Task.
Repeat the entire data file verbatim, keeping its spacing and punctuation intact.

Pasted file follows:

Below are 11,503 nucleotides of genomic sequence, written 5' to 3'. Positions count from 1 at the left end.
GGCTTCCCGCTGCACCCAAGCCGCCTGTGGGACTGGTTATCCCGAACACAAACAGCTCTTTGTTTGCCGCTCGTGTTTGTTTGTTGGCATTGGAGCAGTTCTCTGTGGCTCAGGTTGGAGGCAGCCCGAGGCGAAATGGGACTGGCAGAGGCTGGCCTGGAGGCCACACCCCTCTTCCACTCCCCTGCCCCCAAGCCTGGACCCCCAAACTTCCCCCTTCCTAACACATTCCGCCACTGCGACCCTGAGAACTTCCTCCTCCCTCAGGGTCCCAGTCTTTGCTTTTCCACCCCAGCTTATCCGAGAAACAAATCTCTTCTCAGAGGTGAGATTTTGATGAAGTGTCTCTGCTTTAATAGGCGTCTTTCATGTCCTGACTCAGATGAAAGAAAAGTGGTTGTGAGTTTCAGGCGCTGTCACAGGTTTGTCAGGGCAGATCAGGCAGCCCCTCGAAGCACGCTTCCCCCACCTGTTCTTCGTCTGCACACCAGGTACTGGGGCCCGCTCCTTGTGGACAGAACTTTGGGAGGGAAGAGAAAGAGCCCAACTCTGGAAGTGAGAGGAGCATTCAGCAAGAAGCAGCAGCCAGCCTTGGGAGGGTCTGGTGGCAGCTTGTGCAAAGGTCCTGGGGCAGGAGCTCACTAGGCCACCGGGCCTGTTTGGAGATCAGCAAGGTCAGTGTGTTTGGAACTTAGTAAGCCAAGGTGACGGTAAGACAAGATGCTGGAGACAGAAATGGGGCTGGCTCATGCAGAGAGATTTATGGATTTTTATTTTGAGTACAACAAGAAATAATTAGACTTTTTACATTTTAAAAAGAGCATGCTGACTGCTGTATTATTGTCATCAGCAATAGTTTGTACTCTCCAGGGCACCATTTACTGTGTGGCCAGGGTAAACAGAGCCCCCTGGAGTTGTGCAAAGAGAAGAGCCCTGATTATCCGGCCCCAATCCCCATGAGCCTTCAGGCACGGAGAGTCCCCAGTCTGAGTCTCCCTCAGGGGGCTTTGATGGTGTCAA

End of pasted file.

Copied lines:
Below are 11,503 nucleotides of genomic sequence, written 5' to 3'. Positions count from 1 at the left end.
GGCTTCCCGCTGCACCCAAGCCGCCTGTGGGACTGGTTATCCCGAACACAAACAGCTCTTTGTTTGCCGCTCGTGTTTGTTTGTTGGCATTGGAGCAGTTCTCTGTGGCTCAGGTTGGAGGCAGCCCGAGGCGAAATGGGACTGGCAGAGGCTGGCCTGGAGGCCACACCCCTCTTCCACTCCCCTGCCCCCAAGCCTGGACCCCCAAACTTCCCCCTTCCTAACACATTCCGCCACTGCGACCCTGAGAACTTCCTCCTCCCTCAGGGTCCCAGTCTTTGCTTTTCCACCCCAGCTTATCCGAGAAACAAATCTCTTCTCAGAGGTGAGATTTTGATGAAGTGTCTCTGCTTTAATAGGCGTCTTTCATGTCCTGACTCAGATGAAAGAAAAGTGGTTGTGAGTTTCAGGCGCTGTCACAGGTTTGTCAGGGCAGATCAGGCAGCCCCTCGAAGCACGCTTCCCCCACCTGTTCTTCGTCTGCACACCAGGTACTGGGGCCCGCTCCTTGTGGACAGAACTTTGGGAGGGAAGAGAAAGAGCCCAACTCTGGAAGTGAGAGGAGCATTCAGCAAGAAGCAGCAGCCAGCCTTGGGAGGGTCTGGTGGCAGCTTGTGCAAAGGTCCTGGGGCAGGAGCTCACTAGGCCACCGGGCCTGTTTGGAGATCAGCAAGGTCAGTGTGTTTGGAACTTAGTAAGCCAAGGTGACGGTAAGACAAGATGCTGGAGACAGAAATGGGGCTGGCTCATGCAGAGAGATTTATGGATTTTTATTTTGAGTACAACAAGAAATAATTAGACTTTTTACATTTTAAAAAGAGCATGCTGACTGCTGTATTATTGTCATCAGCAATAGTTTGTACTCTCCAGGGCACCATTTACTGTGTGGCCAGGGTAAACAGAGCCCCCTGGAGTTGTGCAAAGAGAAGAGCCCTGATTATCCGGCCCCAATCCCCATGAGCCTTCAGGCACGGAGAGTCCCCAGTCTGAGTCTCCCTCAGGGGGCTTTGATGGTGTCAA